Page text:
Over-cooked shrimp on scratchy black quinoa is a total strike out for me.
A few evenings later, poached rock shrimp are leathery and I reject the black quinoa nest they’re served in because it tastes like raw oatmeal. My companion assures me it is the finest quinoa and I am a plebian. I surprise both of us by liking the chill and texture of lime sorbet on raw hamachi, though we agree it wis a little too sweet.
North Atlantic cod, swiss chard and sea beans swim on a lemon broth with nasturtium petals.
Chef Eden, a partner here, has been making his spring onion soup, a lighter riff on the French classic -- with caramelized onions, veal breast, and gruyere broth-soaked bread -- since he went off on his own at Shorty’s 32 after 12 years with Jean Georges Vongerichten. When he lost Shorty’s -- it just wasn’t loved enough -- he moved on with it to August. I liked the soup more the first time I tasted it, when it didn’t come with an excess of veal beast strings lurking below.
Veal breast lurks under the caramelized onion and gruyere broth-softened bread.
As he announced downtown August’s demise to FloFab in the Times, the chef had promised to recapture flavors of the original uptown, specifically with roast chicken, green bean salad and tarte flambé. Well, there is no tarte flambé. “That wood burning oven is definitely missed,” the chef laments.
Roasted organic chicken comes accessorized for spring with white asparagus and morels.
Chilled green bean salad survives on the list of sides. And roasted organic chicken is one of the menu’s simpler dishes. For spring it sports morels and white asparagus, but by the time my friends pass the plate to me, the dark meat is gone, and for me, the breast is definitely too cooked.
Roast duck and apricots seem meant for each other; warm radish salad adds heat.
The duck – breast blush red, the leg confit’d – fortified with apricot puree and a warm radish salad, more than makes up the tamer bird. I like lamb rare, but my three thick loin chops are so rare, I can’t cut the fat off. As for what the lamb is wearing– ramps, fiddlehead ferns, lamb bacon, nasturtium petals and broccoli florets – count it a superfluity of spring jewelry arrayed against a brilliant carrot-orange sauce.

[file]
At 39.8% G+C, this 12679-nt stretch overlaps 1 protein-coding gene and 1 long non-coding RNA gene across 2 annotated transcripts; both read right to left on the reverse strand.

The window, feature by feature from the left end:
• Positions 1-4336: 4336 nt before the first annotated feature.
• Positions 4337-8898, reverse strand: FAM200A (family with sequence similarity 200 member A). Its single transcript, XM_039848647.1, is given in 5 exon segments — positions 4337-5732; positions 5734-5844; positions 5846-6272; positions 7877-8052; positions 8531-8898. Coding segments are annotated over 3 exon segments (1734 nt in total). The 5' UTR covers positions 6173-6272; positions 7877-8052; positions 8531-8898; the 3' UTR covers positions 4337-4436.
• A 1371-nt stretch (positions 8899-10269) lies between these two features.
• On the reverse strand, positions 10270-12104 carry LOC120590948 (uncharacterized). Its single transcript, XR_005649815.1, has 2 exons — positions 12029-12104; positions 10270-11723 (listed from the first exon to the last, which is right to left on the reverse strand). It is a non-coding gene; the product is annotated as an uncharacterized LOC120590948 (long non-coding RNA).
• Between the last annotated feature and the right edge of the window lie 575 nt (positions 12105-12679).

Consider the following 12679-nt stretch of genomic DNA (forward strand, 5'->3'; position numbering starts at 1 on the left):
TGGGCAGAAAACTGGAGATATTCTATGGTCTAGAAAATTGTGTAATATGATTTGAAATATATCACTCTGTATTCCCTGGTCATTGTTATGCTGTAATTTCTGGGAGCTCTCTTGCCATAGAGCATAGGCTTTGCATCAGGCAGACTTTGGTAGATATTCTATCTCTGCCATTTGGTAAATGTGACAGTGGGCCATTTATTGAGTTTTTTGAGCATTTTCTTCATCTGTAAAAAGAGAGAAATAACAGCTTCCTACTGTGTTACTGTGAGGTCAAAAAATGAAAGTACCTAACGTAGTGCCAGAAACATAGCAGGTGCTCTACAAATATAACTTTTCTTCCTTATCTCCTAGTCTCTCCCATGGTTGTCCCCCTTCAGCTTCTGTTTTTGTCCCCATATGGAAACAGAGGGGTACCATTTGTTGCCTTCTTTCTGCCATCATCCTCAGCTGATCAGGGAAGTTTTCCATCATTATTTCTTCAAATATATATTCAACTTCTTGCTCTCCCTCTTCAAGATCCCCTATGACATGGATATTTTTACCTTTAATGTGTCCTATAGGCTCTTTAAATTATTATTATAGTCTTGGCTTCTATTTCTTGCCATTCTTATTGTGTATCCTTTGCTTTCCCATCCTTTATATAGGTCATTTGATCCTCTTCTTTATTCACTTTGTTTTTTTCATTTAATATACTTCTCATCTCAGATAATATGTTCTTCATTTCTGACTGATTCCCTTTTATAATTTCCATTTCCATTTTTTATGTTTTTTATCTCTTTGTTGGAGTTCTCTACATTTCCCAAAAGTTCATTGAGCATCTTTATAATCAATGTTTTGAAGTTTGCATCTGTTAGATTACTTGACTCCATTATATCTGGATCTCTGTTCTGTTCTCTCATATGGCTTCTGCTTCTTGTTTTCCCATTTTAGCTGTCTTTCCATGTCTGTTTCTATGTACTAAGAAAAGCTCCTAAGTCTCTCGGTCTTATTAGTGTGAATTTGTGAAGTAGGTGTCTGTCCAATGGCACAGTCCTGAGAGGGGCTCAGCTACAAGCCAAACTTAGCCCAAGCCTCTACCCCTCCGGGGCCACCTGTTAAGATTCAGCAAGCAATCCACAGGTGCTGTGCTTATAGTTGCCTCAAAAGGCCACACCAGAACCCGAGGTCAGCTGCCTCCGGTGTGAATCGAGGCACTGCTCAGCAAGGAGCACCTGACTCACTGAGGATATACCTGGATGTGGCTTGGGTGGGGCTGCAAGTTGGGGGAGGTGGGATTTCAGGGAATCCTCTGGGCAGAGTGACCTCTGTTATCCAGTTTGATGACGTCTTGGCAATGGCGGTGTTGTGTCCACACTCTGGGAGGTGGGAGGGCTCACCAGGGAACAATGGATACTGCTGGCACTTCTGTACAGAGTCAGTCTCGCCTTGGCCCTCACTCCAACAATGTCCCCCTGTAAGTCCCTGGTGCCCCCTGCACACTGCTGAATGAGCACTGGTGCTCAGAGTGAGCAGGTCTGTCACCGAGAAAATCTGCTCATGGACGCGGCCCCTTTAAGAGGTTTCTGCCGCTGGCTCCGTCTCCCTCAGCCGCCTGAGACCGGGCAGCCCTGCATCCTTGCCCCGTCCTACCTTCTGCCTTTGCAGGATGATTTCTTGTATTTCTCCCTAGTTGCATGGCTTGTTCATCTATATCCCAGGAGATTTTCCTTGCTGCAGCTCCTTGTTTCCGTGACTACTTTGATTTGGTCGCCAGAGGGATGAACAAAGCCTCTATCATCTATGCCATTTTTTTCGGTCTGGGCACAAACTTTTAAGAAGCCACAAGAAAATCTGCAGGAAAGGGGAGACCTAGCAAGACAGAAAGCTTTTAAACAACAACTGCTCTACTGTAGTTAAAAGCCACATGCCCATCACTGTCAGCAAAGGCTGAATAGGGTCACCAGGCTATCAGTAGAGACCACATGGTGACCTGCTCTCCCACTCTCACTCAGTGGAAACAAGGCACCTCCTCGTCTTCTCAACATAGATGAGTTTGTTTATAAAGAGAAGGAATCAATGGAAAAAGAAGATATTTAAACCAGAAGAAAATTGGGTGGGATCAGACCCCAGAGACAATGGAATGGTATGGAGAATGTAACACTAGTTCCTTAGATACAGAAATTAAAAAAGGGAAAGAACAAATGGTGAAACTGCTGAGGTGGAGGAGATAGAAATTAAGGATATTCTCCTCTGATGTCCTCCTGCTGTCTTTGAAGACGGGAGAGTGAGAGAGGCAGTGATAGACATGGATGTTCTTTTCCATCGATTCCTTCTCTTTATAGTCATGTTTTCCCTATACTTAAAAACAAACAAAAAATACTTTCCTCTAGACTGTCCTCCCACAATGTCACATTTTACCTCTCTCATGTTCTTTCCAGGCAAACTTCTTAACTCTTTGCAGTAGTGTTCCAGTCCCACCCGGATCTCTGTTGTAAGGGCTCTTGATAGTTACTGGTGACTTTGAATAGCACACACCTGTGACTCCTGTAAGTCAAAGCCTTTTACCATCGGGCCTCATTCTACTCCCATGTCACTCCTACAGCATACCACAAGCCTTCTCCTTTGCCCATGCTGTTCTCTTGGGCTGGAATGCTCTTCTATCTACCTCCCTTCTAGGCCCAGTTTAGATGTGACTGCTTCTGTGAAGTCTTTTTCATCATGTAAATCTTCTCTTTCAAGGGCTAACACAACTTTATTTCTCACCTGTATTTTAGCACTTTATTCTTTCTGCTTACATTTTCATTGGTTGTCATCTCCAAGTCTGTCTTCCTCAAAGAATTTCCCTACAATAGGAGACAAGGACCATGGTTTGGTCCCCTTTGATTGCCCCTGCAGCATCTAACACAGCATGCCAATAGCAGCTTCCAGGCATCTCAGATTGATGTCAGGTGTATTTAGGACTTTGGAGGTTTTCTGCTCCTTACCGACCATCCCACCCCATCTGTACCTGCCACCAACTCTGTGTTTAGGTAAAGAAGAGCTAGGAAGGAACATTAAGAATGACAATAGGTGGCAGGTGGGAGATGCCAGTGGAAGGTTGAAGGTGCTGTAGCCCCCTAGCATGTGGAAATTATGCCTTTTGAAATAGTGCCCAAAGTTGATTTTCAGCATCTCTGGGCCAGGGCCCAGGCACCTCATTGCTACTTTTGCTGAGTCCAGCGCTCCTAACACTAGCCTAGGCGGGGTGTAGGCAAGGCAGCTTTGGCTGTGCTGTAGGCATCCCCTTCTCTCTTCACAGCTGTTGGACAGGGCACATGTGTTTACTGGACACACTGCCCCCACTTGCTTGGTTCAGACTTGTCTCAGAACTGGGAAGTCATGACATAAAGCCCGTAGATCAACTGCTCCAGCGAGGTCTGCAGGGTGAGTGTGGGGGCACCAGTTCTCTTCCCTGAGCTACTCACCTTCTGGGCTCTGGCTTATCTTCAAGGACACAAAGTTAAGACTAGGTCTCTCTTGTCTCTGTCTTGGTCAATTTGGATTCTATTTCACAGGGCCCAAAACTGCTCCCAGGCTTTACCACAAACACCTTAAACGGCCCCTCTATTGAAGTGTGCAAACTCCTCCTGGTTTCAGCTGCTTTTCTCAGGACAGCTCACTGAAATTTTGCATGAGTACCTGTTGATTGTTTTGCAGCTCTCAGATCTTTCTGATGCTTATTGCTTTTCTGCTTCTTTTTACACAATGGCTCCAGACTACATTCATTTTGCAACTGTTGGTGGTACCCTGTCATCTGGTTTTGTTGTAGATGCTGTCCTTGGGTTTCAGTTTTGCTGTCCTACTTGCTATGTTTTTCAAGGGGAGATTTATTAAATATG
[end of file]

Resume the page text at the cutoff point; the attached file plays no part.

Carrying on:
I found the ash and dark sauce on the hanger steak so ominous, I managed to blue this photo.
Only the hanger steak is more decadent. Even so, it’s shockingly delicious, nettles, pine nuts, black garlic vinaigrette et al. In the swamp, I find tiny potatoes no bigger than a kidney bean – Itsy Bitsy is the name -- a revelation for me. Still, I worry about eating what looks like charcoal powder. “It’s vegetable ash,” the chef tells me on the phone. “It’s like the ashes on Morbier cheese,” he adds. “It’s actually good for you.”
I ask about the response to his white chocolate cauliflower risotto. “I just took it off the menu,” he responds.
“Why am I not surprised?”
Everyone loved the crusty fried green tomatoes on mustard sabayon.
“Actually, it got many compliments, but it seemed wintry to me.”
I’m afraid I do not walk easily in the white giant’s thigh. Ignore my quibbles. Everyone I shared dinner with has pleased. East-siders, they’ll return. My pal Bob was back next day for lunch. It seems that the chef is simply heeding the advice he says Jean-Georges gave him: You are not cooking for yourself. You are cooking to please your customer.
Let your last bite of the evening be this delicate passion fruit soufflé with melting vanilla ice cream.
The loyalist troops piling into August suggest Josh Eden has indeed created a new Eden. Should they decide to cap the evening with the exceptionally delicate passion fruit soufflé and its side of wonderfully mellow vanilla ice cream, soot and raw oatmeal will be quickly forgotten.